Again, these are not my words. They are the words of two women, in a country where Wokeism has made fewer inroads than in the West, who know Aubrey de Grey quite well and have interacted with hundreds of men and women in that community. (There may be more testimonies, I wasn’t looking actively). Now even if we categorically accept the #MeToo directive to always and unquestioningly “believe women”, why exactly privilege Halioua and Deming over Khaltourina and Egorova? That said, I consider it very good that it is prominent women in H+ who have taken the lead in raising questions over Halioua’s and Deming’s claims, cutting the ground from actual misogynists who are more interested in stirring up hate and conflict between men and women as opposed to human progress. (I would further note the irony that those misogynists would find good situational allies with Western SJWs who would dismiss their voices as the “internalized misogyny” of Putin’s Russia).

Another point that some commenters have made is that it is not impossible that there are really baser motives at play here. From VitaDAO’s Discord:

Hours after the scandal broke, VitaDAO had removed Aubrey de Grey from its list of Contributors and Partners. Controversially, it was an internal team decision without a vote on the matter on either the blockchain or even its own forum/Discord. This would seem to sort of nullify the entire point of a DAO, with its utopian promise of decentralized decision-making (a cynic might say that it just revealed itself as yet another centralized institution in crypto wrappings). Although the decision was almost certainly primarily driven by the desire to avoid a PR backlash, the timing will mean that residual suspicions about more “pecuniary” motives will remain (indeed, they are widely discussed in the Russian H+ community).

Moreover, as I pointed out to them on Twitter, investors will now be warier of investing long-term into something that folds so quickly to mob pressure. Personally speaking, $VITA is my one coin where I’m unironically “in it for the tech.” Said tech involves not dying this century. It doesn’t listening to Dr. Robin DiAngelo’s future lectures on how life extension will immortalize white supremacy and perpetuate systems of oppression against women and POC. To the extent that DAOs are meant to guard against this, it is not the most auspicious start.

One final point. Aubrey de Grey is a polymath genius who has provisioned original mathematical proofs in graph theory in his spare time from making fundamental contributions to the life sciences. Although he is 58 years old, and people tend to become less productive with age, his inventiveness is such that he might still have many productive results ahead of him – at least if he doesn’t have to waste his time, energy, and emotions on the fallout from his “canceling”. Halioua’s academic pedigree is… somewhat less impressive. Her company specializes in rapamycin trials with dogs, something that is neither new nor particularly innovative. Now certainly no reasonable and fair-minded person would claim that this entitles men such as de Grey to sexually harass women, nor to automatically dismiss claims of such against them. But given the context of the context of the accusations (why after 9 years? conveniently when this sphere is finally flush with money); given that at least two women have stated that Aubrey never even hinted at such behavior in their interactions with them or with other women that they observed; given that the one piece of evidence that has been provided – an email from nearly a decade ago that is a bit edgy but far too ambiguous to even tell if it was flirtatious – is being weaponized to insinuate that de Grey harassed not just women, but minors at that; most of all, given that Halioua has made the truly remarkable and blatantly self-serving claim that “every dollar that goes to Aubrey holds back the field” and actually makes them “complacent in the sexual harassment of minors”:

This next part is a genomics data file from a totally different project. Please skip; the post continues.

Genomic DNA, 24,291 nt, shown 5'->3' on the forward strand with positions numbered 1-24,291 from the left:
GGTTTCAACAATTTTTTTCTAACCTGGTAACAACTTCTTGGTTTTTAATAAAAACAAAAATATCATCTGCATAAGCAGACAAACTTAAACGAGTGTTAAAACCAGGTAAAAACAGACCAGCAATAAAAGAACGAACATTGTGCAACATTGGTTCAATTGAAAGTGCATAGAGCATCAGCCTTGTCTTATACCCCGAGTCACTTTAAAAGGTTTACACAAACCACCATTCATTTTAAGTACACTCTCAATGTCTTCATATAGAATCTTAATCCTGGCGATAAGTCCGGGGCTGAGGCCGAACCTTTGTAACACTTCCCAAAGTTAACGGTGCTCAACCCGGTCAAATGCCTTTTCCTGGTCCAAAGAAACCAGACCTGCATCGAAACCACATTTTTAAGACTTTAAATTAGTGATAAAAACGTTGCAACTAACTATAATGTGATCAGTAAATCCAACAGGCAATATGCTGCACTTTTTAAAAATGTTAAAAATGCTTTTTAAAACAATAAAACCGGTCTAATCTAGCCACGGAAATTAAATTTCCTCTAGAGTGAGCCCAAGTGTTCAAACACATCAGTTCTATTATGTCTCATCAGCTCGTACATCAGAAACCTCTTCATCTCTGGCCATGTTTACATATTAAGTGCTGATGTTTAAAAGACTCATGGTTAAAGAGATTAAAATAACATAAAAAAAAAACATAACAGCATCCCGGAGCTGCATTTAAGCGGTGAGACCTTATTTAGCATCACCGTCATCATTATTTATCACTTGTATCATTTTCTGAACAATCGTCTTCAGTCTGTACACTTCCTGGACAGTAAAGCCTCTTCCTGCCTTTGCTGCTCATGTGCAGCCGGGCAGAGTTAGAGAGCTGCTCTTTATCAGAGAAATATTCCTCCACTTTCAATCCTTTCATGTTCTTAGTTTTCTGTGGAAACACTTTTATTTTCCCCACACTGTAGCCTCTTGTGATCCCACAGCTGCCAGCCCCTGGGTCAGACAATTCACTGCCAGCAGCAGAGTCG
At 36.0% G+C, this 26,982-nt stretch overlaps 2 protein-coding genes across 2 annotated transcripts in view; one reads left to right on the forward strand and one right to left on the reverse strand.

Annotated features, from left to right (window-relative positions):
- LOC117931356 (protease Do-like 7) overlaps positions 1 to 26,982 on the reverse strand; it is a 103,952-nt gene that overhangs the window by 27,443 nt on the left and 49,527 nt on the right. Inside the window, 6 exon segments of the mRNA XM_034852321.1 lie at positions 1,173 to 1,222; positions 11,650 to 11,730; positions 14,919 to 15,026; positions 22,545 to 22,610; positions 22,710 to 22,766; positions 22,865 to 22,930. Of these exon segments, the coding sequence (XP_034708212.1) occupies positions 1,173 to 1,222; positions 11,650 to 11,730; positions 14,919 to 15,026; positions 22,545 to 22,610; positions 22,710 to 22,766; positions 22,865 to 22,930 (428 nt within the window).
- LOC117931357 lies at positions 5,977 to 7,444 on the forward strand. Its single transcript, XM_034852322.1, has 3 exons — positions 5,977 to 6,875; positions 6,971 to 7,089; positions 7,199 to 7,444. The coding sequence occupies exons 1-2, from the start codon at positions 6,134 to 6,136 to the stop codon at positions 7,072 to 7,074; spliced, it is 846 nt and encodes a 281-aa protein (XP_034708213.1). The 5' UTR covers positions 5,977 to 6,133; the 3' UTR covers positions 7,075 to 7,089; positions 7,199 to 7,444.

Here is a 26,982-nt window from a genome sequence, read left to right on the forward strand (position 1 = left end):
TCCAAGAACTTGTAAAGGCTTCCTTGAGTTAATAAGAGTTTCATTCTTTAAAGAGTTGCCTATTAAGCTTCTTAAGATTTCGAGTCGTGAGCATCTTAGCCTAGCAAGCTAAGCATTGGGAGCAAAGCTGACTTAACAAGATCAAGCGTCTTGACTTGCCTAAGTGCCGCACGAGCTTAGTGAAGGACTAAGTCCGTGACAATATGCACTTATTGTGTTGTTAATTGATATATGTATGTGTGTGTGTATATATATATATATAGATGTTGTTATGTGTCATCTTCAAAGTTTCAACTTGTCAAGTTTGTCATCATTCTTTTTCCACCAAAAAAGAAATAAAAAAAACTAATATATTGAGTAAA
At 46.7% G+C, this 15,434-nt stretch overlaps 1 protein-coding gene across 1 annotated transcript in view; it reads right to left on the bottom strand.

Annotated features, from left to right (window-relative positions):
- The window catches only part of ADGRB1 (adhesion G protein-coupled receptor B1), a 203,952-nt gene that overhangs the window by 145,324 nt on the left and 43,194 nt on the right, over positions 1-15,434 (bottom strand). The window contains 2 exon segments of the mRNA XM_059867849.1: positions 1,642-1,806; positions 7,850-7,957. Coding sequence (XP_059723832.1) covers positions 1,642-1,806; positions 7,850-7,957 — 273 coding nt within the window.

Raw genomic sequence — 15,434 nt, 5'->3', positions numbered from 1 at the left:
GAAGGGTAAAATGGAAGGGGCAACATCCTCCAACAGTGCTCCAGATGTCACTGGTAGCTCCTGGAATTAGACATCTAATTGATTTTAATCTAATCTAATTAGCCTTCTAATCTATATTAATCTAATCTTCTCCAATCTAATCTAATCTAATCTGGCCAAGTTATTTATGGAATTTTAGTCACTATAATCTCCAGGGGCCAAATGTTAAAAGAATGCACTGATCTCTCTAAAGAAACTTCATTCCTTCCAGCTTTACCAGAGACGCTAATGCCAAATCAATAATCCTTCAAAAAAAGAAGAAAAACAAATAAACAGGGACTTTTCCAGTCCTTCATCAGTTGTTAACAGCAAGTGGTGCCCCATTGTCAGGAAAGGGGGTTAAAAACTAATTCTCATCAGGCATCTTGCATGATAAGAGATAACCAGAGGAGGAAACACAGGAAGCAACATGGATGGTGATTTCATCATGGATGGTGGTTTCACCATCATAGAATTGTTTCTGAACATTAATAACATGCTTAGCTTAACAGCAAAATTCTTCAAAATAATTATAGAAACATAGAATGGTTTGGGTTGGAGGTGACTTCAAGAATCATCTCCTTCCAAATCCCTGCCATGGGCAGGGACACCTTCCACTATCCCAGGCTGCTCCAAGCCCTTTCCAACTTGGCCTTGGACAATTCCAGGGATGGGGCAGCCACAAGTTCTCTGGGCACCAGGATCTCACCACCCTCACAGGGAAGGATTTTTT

… why, exactly, are these accusations being taken at face value against not just any man, but the one man who has probably done more than any other to increase the chances that those who live to 2050, also live to 2150?

It’s certainly not a good sign, that’s for sure.

I have previously pointed out that SJWs have already largely destroyed Effective Altruism, up to the point that one of its intellectual fathers, Robin Hanson, was “canceled” from a German EA event in 2020 (whereas four years earlier I did not receive trouble for trollishly parading about in a MAGA hat at one of their conferences in Berkeley). Unfortunately, I think this vulnerability to SJW subversion is highly acute and indeed innate to the Rationalism spehere. Most of them are highly virtuous people, which makes them unusually susceptible to psychopathic virtue maximizers. As a friend wrote to me in an email sometime in the late 2010s, “I think this is how movements like EA die – not with a bang, or with a whimper, but with a sloshing sound from all the cash and normie status being poured into the feeding trough. Still, it makes for entertaining reading.” From a utilitarian perspective, it will be a tragedy of truly unfathomable proportions if rent-seeking entryists, smelling cash and sinecures, are allowed to repeat their hit on the Radical Life Extension community.

The upside, such as it is, is that it will at least make for entertaining reading on your deathbed.

Could Public Opposition to Life Extension become Lethal?